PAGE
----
Why ‘Culture’ is More than a Buzzword

Previously used to apply to art galleries, symphonies and cheese, the word culture has entered the mainstream workplace. It’s a buzz word that makes even the word ‘content’ look underused. Trend-spotters would associate culture with start-up greats like Apple and Google. Today culture is even trickling into the corporate world. Yet just like the culture behind a good brie, culture has always been present in the world of creative agencies. But it’s not just about an agency’s work-hard-play-hard culture, a kickass espresso machine or lunch-time yoga classes (although kickass espresso machines definitely have their place. Have you tried ours?) Creative spaces definitely make creative people more creative, but that’s not all there is to culture.

As we see it, culture is the cornerstone of everything we do. It informs the way we work, and the service and quality we deliver to our clients.

Our culture is about giving clients layers of delight. About simplifying complexity. About taking ownership. About collaboration. It may sound cheesy, but for us it underpins who we are as a creative business. But rather than just deliver a sales pitch, we asked our team, from the young guns to those of us who’ve been around the agency block a few times, to define culture.

Here’s what they had to say:

How do you define culture in an agency environment and what are its major characteristics?

Louis: Just look at your staff. Are they happy and balanced? If yes, then you’re on the right path. Respecting one another as people and as employees. Setting company goals together and having a shared company vision. Get the balance right between goals and respect and the coffee will taste better, the collaboration will come naturally and the hierarchy will dissolve.

Why is culture so important in a creative agency?

Sue: Culture shapes our creative outputs. When there is negativity in a studio, creativity suffers. Positivity breeds inspired ideas, happy teams and gives our staff the confidence to explore ideas that are way outside the box. This culture extends beyond our designers: it’s how our receptionist chooses to answer the phone, and how our project managers manage their projects.

Does culture ‘just happen’, or is it cultivated?

Sam: Culture is definitely cultivated. It’s an ongoing process of learning by the entire business, and leadership’s responsibility to ensure that momentum is not lost.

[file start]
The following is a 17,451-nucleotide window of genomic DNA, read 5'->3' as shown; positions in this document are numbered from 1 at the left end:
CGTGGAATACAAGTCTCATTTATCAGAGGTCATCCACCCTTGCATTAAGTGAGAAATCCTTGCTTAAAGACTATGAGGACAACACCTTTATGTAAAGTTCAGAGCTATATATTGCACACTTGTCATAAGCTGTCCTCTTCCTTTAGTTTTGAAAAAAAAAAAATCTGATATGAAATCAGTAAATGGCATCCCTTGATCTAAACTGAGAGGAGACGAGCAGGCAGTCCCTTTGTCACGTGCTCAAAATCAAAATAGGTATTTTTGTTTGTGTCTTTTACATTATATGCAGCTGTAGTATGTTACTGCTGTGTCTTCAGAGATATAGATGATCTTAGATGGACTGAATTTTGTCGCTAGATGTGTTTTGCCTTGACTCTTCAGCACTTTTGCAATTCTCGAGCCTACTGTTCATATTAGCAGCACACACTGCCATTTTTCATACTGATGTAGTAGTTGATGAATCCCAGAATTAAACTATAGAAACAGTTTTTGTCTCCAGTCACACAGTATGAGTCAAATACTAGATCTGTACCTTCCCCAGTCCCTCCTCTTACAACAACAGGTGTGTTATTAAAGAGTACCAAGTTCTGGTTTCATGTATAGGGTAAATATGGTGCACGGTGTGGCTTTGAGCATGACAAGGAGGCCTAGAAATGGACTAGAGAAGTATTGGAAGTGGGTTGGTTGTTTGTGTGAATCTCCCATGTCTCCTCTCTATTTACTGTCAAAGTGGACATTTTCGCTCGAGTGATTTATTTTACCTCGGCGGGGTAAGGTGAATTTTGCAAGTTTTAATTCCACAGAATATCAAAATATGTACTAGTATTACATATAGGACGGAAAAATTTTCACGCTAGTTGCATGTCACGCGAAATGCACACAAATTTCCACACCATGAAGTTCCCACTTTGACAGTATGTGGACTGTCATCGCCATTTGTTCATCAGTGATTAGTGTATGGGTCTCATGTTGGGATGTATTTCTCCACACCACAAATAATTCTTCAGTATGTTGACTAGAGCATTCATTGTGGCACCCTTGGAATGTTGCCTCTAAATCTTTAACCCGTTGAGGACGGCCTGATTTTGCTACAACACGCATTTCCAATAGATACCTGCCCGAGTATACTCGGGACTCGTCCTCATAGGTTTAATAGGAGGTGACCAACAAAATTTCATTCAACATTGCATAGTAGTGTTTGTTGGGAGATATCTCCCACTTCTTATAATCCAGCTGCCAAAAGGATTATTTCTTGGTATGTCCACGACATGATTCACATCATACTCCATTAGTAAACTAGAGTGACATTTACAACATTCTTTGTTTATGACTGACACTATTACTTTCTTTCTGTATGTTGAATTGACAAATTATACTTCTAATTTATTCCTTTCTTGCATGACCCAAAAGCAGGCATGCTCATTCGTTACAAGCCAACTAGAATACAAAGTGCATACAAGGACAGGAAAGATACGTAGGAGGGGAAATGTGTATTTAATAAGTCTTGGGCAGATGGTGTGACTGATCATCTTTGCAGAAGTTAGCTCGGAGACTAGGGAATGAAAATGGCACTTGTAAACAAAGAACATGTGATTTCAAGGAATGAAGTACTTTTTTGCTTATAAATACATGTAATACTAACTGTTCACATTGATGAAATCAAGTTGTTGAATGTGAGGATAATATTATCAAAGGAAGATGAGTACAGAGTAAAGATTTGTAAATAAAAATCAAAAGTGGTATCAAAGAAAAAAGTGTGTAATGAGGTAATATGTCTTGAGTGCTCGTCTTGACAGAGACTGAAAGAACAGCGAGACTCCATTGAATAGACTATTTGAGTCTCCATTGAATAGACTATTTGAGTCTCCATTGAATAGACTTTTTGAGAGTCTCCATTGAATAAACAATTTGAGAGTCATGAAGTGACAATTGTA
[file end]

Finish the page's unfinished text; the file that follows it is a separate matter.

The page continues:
Miguel: Culture is present in every work environment, whether it’s consciously cultivated or not. It’s important. Left to its own devices, a culture could backfire with negativity, which tends to have a louder voice than positivity. We choose to craft our culture positively, as we see it as an opportunity to be better at everything we apply ourselves to.

Is culture a major consideration for you, as a design professional?

Louis: Yes, you spend 40+ hours a week at work. It will affect your happiness in a major way.

Sue: Yes it is. It determines the leadership style of the organisation and the value placed on each individual. And who doesn’t enjoy being part of an agency that values its people?

Hilary: The days of clocking in and out are long gone. Our work requires our engagement and participation, and what better way to inspire these behaviours than by working in an environment in which you have helped to shape?

What do you gravitate towards when it comes to agency culture?

Anton: Collaboration. It helps bolster ideas and artwork so that work moves from good to great.

Melissa: Collaboration is definitely key for me. When you collaborate you grow together, with the help of each individual. The whole is better than the sum of the parts.

Sarah: Collaboration, a unique working environment, a flat hierarchy system where each individual is the boss, a place where it is safe to explore, where vulnerable creativity can mature. Where leaders empower the team to act on what they believe.

Cindy: A collaborative space where people are encouraged to think for themselves. Everyone’s input matters, and everything we do, from the ground up, must point to our collective vision.

One more thought to close:

Agency culture is a well-choreographed company dance in which every dancer shines. You’ve got the quirky individual dancers who need to express their unique creativity; they’ve been carefully selected to fit into this creative company. And you’ve got the choreographer who gently yet steadily guides the company towards a shared vision, leading them by example rather than force and bringing out the best in each dancer. It takes months of rehearsals before the company is performance-ready. When they finally perform to an audience, the dancers are on a creative high, even before the thunderous applause begins. The next day, they regroup and start rehearsing for the next show.

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